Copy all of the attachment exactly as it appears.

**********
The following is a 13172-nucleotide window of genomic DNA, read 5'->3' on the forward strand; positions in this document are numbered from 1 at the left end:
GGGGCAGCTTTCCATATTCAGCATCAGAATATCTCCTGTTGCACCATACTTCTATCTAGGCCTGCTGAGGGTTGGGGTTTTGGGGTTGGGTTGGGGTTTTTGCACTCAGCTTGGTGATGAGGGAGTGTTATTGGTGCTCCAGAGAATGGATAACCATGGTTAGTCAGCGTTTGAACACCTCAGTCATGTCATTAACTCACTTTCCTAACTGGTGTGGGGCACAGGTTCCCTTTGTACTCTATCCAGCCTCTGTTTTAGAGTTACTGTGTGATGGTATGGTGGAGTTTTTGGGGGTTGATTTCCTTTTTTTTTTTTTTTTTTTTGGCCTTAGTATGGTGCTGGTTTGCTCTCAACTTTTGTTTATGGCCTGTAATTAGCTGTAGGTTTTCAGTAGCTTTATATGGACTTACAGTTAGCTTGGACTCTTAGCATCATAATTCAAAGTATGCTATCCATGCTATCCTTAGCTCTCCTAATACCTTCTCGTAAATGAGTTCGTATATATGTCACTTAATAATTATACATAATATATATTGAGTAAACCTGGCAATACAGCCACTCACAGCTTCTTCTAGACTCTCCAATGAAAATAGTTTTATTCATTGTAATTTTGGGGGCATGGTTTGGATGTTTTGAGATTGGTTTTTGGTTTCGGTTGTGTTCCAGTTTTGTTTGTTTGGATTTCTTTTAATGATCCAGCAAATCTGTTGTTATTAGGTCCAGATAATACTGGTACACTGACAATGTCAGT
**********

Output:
The following is a 13172-nucleotide window of genomic DNA, read 5'->3' on the forward strand; positions in this document are numbered from 1 at the left end:
GGGGCAGCTTTCCATATTCAGCATCAGAATATCTCCTGTTGCACCATACTTCTATCTAGGCCTGCTGAGGGTTGGGGTTTTGGGGTTGGGTTGGGGTTTTTGCACTCAGCTTGGTGATGAGGGAGTGTTATTGGTGCTCCAGAGAATGGATAACCATGGTTAGTCAGCGTTTGAACACCTCAGTCATGTCATTAACTCACTTTCCTAACTGGTGTGGGGCACAGGTTCCCTTTGTACTCTATCCAGCCTCTGTTTTAGAGTTACTGTGTGATGGTATGGTGGAGTTTTTGGGGGTTGATTTCCTTTTTTTTTTTTTTTTTTTTGGCCTTAGTATGGTGCTGGTTTGCTCTCAACTTTTGTTTATGGCCTGTAATTAGCTGTAGGTTTTCAGTAGCTTTATATGGACTTACAGTTAGCTTGGACTCTTAGCATCATAATTCAAAGTATGCTATCCATGCTATCCTTAGCTCTCCTAATACCTTCTCGTAAATGAGTTCGTATATATGTCACTTAATAATTATACATAATATATATTGAGTAAACCTGGCAATACAGCCACTCACAGCTTCTTCTAGACTCTCCAATGAAAATAGTTTTATTCATTGTAATTTTGGGGGCATGGTTTGGATGTTTTGAGATTGGTTTTTGGTTTCGGTTGTGTTCCAGTTTTGTTTGTTTGGATTTCTTTTAATGATCCAGCAAATCTGTTGTTATTAGGTCCAGATAATACTGGTACACTGACAATGTCAGT